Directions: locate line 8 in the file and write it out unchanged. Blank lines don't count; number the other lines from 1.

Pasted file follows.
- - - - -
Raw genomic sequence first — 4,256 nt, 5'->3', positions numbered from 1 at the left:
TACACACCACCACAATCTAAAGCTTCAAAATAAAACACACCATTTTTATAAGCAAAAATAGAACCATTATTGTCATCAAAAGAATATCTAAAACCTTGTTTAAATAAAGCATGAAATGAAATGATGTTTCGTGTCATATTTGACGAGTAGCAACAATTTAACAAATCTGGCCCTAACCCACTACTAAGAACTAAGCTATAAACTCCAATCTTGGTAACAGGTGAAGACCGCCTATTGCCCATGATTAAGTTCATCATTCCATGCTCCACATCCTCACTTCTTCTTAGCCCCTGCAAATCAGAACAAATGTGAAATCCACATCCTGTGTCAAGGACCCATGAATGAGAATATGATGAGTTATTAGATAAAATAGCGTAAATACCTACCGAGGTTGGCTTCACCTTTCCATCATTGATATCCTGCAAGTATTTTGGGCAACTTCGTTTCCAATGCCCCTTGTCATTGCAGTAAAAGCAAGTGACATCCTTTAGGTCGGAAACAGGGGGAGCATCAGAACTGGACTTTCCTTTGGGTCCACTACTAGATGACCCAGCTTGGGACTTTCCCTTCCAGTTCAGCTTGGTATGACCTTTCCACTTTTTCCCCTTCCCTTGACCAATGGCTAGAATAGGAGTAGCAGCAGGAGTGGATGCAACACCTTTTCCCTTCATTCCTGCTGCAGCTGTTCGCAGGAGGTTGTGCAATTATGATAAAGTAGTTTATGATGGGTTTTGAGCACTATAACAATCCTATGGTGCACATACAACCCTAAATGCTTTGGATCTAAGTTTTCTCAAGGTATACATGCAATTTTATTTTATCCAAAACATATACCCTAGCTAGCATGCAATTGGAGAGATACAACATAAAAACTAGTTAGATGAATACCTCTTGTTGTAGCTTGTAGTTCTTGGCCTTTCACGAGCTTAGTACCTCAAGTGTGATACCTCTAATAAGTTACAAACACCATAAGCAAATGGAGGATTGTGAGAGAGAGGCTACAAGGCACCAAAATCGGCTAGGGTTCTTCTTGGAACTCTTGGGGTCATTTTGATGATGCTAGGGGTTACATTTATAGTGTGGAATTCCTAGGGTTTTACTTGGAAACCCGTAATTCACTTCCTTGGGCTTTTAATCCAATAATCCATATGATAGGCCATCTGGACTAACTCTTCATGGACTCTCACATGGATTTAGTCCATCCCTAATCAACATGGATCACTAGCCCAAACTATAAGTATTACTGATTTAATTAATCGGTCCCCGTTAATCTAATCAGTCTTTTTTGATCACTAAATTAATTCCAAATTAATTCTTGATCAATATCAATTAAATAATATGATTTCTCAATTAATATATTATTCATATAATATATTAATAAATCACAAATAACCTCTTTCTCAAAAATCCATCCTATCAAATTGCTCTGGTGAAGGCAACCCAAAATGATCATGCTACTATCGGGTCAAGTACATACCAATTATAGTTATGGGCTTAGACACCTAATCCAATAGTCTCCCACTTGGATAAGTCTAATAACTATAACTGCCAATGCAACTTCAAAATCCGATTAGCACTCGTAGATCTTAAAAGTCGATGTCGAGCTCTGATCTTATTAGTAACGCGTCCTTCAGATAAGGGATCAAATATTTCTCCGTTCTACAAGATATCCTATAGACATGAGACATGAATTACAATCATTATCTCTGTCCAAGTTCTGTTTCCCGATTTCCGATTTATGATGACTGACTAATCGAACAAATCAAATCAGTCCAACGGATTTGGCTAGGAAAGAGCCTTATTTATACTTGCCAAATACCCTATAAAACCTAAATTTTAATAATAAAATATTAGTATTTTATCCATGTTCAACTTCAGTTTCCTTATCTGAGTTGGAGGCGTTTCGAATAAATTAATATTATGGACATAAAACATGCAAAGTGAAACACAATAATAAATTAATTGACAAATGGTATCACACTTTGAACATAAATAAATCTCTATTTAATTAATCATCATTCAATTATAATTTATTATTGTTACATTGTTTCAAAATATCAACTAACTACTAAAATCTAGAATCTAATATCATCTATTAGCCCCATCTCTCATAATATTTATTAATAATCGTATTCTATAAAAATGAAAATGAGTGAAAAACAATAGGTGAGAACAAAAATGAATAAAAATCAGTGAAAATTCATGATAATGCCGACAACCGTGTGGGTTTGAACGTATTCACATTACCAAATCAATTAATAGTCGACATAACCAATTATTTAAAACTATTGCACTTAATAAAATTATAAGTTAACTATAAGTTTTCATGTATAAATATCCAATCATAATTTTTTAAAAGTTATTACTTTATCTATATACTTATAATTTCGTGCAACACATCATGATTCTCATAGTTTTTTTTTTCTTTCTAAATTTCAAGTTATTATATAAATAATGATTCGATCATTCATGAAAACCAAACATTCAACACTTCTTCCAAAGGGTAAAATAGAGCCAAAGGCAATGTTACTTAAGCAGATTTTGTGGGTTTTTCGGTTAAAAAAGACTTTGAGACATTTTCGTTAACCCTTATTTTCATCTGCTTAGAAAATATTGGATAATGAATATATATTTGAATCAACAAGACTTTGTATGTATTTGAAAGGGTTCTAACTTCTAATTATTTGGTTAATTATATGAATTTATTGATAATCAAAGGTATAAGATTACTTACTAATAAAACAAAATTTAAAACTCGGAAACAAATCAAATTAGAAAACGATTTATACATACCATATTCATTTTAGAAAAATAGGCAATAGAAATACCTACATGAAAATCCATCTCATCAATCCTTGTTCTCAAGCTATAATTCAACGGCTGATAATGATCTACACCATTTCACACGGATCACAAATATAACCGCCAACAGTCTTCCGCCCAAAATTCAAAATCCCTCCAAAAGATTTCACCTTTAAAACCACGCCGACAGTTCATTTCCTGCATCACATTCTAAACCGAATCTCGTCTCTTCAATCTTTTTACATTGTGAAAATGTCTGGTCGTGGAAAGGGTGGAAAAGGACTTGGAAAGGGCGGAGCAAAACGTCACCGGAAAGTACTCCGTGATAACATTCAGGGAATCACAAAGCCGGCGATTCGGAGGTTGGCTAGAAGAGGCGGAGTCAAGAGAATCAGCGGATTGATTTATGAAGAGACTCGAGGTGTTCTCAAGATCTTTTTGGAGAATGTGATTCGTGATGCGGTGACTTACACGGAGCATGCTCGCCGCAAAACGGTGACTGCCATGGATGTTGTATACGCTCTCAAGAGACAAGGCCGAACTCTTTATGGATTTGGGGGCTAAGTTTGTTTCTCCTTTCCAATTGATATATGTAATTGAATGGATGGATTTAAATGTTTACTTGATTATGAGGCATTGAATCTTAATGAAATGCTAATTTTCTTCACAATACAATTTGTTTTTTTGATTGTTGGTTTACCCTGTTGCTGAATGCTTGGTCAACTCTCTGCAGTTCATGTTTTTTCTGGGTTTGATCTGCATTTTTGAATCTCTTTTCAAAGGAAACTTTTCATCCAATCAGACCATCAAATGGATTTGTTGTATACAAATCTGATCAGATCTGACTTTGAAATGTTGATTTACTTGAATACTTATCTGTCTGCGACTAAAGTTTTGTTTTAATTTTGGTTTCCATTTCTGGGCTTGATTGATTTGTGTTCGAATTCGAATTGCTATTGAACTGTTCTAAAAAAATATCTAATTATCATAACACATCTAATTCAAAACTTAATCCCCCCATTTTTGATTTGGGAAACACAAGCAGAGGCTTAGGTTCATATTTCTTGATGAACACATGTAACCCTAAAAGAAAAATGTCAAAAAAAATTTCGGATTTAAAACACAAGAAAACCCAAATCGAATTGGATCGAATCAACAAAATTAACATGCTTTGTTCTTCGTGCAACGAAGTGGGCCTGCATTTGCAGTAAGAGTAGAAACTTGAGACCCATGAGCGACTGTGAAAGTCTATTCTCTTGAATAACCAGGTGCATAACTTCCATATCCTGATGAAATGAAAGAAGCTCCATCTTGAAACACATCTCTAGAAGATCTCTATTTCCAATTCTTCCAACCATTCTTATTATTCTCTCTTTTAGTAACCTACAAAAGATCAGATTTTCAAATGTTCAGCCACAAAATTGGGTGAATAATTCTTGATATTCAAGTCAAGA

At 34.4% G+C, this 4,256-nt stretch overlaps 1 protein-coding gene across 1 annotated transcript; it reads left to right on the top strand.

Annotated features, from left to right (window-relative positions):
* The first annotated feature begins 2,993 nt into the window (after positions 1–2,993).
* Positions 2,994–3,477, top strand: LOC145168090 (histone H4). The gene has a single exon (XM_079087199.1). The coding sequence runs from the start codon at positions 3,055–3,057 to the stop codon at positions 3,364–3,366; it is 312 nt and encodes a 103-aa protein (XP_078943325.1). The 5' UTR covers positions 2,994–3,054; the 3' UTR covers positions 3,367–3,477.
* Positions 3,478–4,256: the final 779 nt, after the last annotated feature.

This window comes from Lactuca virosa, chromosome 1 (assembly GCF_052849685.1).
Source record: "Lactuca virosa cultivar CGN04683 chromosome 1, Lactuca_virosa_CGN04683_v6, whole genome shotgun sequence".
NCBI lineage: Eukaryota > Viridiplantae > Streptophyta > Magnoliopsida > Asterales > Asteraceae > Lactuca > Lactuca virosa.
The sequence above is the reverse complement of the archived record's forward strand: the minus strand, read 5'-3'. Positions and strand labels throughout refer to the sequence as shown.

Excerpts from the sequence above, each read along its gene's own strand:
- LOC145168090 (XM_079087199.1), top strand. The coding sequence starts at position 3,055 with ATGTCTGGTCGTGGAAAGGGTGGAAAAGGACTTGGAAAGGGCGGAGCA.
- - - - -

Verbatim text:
This window comes from Lactuca virosa, chromosome 1 (assembly GCF_052849685.1).